by Yana Prokofyeva. Originally published on 2014/01/06

On 18th November representatives of several European nationalist parties – the French National Front (FN, Front National), Italian Northern League (Lega Nord), Belgian Flemish interest (VB, Vlaams Belang), Dutch Party for Freedom (PVV, Partij voor de Vrijheid), Slovak National Party (SNS, Slovenská národná strana) and Austrian Freedom Party of Austria (FPÖ, Freiheitliche Partei Österreichs) met in Vienna in order to discuss the possibility of forming a coalition ahead of the upcoming Elections to the European Parliament. This meeting followed the announcement made on 14th of November by Marine Le Pen – leader of FN and Geert Wilders (PVV) about their intention to form an alliance. Will this alliance last and be successful and if yes, what consequences it may have for the EU?

According to European electoral law, in order to set up a political group at least 25 Members of European Parliament (MEPs) from at least 7 different EU Member States are needed. As the polls in a number of countries demonstrate, the rising popularity of extreme right parties, the shaping coalition is more than likely to have 25 MEPs. The alliance currently consists of six countries – missing only one to meet the legal requirements – but it is hard to predict who will join it: openly neo-Nazi parties like Jobbik (Hungary) and Golden Dawn (Greece) are not even considered while others, such as the Sweden Democrats (SD, Sverigedemokraterna) or the Finns Party (PS, Perussuomalaiset) have not commented on the subject yet. The UK Independence Party (UKIP) has already ruled out the possibility of cooperation.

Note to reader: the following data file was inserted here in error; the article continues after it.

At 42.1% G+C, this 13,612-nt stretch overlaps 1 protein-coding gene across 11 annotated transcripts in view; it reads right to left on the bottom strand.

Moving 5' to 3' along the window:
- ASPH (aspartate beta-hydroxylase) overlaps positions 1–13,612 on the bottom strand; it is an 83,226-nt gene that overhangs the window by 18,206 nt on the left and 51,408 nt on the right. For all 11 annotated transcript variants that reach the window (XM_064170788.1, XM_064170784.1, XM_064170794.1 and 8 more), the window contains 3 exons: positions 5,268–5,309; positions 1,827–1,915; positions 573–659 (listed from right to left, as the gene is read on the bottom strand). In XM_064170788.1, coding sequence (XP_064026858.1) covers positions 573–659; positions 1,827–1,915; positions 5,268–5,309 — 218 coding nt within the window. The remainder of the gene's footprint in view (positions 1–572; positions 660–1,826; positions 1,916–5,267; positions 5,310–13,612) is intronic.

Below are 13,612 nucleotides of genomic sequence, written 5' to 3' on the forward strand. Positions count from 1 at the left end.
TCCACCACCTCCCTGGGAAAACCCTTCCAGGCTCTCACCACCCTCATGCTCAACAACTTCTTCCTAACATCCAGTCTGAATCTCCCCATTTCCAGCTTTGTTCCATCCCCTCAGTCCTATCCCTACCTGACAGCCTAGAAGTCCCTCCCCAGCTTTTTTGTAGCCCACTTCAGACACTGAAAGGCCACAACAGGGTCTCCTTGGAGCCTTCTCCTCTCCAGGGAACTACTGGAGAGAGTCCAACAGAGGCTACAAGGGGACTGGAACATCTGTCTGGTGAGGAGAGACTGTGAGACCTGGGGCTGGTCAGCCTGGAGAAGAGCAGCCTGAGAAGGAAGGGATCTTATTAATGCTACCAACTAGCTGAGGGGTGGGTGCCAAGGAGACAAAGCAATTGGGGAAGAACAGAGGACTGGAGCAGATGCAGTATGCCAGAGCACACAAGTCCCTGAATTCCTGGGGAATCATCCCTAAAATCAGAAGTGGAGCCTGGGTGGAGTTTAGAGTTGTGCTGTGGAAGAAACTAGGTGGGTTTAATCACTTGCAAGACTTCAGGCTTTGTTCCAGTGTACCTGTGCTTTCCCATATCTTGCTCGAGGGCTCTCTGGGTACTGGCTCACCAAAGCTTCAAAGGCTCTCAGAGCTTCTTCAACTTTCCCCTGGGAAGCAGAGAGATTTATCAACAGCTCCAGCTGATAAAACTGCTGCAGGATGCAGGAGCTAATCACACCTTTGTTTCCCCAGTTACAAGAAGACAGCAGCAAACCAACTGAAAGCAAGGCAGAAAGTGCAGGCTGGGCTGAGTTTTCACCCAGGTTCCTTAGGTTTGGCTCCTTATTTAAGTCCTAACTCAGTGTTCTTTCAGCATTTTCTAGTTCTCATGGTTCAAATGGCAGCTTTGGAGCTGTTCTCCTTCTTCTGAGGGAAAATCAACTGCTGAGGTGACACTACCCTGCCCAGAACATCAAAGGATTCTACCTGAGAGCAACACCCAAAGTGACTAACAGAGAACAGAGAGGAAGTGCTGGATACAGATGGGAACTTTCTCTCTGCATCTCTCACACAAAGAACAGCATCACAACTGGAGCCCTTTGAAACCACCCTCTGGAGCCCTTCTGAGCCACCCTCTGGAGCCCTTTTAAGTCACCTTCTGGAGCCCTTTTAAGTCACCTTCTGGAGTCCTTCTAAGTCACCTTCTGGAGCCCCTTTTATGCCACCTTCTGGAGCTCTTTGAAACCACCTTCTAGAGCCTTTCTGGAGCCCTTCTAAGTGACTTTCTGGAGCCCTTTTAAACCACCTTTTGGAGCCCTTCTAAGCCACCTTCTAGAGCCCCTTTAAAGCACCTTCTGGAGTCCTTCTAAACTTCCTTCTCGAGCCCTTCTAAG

Will nationalist parties’ cooperation last?